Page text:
Five years ago at this time, San Diego County was under siege by a large and destructive wildfire – the Witch Creek/Guejito Fire complex would ultimately destroy more than 1,600 structures in October and November of 2007. I accompanied a video crew from Boston to obtain footage of damaged and undamaged homes, and to document what I could to try to make sense of the events that had led to such destruction.
The National Institute of Standards and Technology (NIST) also had staff on scene from their fire research division focusing on wildland/urban interface fire. NIST researcher Alex Maranghides was initiating the first steps of intensive post-fire investigation and analysis in a specific portion of a subdivision that would lead to an important report on these fires and further study by NIST and its partners.
Our team caught up with Alex on scene in the subdivision, a community characterized by wide, paved roads, large homes, and a great deal of home destruction. We spent more than an hour on one lot, fascinated by the green lawn on one side of the completely destroyed home, and the green, undisturbed brushy vegetation on the upslope to the home. We observed the blasted trees that showed the worst burning on the house-facing sides. Very large embers lay in the well-kept grass (my foot shows the scale). If it wasn't the grass or brush that caused this home to burn, what was it?
Other houses. The huge chunks of burned material that had flown through the air were once part of someone else's roof, or siding, or even insulation from an attic. When they landed in the green, watered lawn, they self-extinguished – no fuel for the fire there. When they landed in gutters or a deck or piled up next to the garage wall…another story. Once the house ignited, it burned for hours. In a fire as big and broad as this complex, there was no way for fire fighters to defend each home. The simultaneous exposure of dozens of homes to wildfire (NIST's study calculates 22 houses per hour were burning at the height of the event in this subdivision) meant that traditional fire defense simply could not work.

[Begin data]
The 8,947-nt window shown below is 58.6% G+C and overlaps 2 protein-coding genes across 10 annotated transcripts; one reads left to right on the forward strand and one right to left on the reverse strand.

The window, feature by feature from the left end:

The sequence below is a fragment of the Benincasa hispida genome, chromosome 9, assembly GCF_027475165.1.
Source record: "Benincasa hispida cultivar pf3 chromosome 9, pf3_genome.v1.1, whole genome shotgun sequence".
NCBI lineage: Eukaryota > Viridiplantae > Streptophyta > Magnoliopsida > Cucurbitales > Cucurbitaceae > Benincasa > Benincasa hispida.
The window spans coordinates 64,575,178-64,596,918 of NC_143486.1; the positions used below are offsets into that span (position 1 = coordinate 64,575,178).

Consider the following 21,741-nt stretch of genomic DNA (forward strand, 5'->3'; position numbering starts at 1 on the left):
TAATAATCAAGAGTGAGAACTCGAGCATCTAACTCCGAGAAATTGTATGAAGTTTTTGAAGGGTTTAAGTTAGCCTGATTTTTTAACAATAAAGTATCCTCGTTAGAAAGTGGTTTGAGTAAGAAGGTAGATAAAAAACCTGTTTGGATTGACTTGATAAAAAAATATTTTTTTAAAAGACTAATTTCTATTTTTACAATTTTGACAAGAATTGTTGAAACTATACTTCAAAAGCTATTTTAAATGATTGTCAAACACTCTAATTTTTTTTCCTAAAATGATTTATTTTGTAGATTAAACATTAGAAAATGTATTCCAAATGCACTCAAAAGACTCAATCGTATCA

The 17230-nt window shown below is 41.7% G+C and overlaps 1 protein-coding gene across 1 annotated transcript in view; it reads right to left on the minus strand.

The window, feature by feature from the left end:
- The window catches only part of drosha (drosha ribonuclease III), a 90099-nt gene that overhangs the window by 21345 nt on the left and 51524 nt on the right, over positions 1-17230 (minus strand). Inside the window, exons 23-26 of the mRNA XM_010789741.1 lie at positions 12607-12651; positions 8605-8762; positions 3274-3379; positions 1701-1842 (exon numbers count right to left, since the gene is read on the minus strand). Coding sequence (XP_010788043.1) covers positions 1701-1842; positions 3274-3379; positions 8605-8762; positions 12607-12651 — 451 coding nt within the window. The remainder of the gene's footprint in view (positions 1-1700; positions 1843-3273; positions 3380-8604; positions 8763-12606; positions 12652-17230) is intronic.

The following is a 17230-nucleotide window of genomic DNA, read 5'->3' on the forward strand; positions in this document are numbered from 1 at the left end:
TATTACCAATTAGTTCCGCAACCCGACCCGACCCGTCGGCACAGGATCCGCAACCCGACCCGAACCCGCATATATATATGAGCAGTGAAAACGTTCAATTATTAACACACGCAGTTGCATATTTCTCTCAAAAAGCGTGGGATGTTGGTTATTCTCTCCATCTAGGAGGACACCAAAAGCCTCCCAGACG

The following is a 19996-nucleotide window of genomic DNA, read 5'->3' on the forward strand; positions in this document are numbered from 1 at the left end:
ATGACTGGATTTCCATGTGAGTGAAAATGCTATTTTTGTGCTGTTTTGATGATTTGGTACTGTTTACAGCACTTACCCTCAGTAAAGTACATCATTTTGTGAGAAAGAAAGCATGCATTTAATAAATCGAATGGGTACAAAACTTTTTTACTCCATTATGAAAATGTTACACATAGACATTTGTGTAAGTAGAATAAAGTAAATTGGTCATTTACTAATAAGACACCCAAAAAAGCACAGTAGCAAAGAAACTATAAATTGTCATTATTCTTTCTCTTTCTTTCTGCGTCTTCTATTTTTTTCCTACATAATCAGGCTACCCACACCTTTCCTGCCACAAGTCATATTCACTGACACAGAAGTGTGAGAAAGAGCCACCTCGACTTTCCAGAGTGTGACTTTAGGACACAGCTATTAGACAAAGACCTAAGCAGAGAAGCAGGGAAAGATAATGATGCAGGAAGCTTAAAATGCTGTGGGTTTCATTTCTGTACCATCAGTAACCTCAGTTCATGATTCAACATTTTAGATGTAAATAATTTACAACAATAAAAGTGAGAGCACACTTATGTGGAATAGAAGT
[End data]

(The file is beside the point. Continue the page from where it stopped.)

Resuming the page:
I had a million questions for Alex, but I also felt like I was suddenly inside a virtual textbook of "how homes ignite." I'd been learning about this phenomenon since 1998 through Firewise workshops, through watching Jack Cohen's DVD (Wildfire! Preventing Home Ignitions) and by sitting through training sessions to learn how to assess homes for wildfire hazards. I asked Alex if he thought the home had had a wood shake roof. Moments later, he quietly pointed out the evidence to me.
If you'd told me just a week before this fire that I would be obsessively taking pictures of staples, I might have thought you were a little strange. But to see the clear evidence of the roof staples that had held wood shingles in place…maybe I'M a little strange but it took my breath away. The abstract principles and photos of past events suddenly came to life for me.
We spent more time that day filming parts of what would become a public service announcement, finding a completely destroyed home next to one that was saved by employing Firewise principles. The scene in this upscale neighborhood was eerily quiet, with only our crew, CAL FIRE staff, and the occasional landscape maintenance vehicle or police car passing by. The next day, we visited a more modest community where residents were on scene, beginning the heartrending work of salvage and coping with loss.
Photos: Burned fire evacuation plan found at homesite, Rancho Bernardo, California (top); destroyed home with green vegetation visible on the adjacent slope (top right); firebrand/ember from burned home (center right); roof staples for wood shakes at scene of destroyed home (bottom right). All photos by Michele Steinberg, November 2007.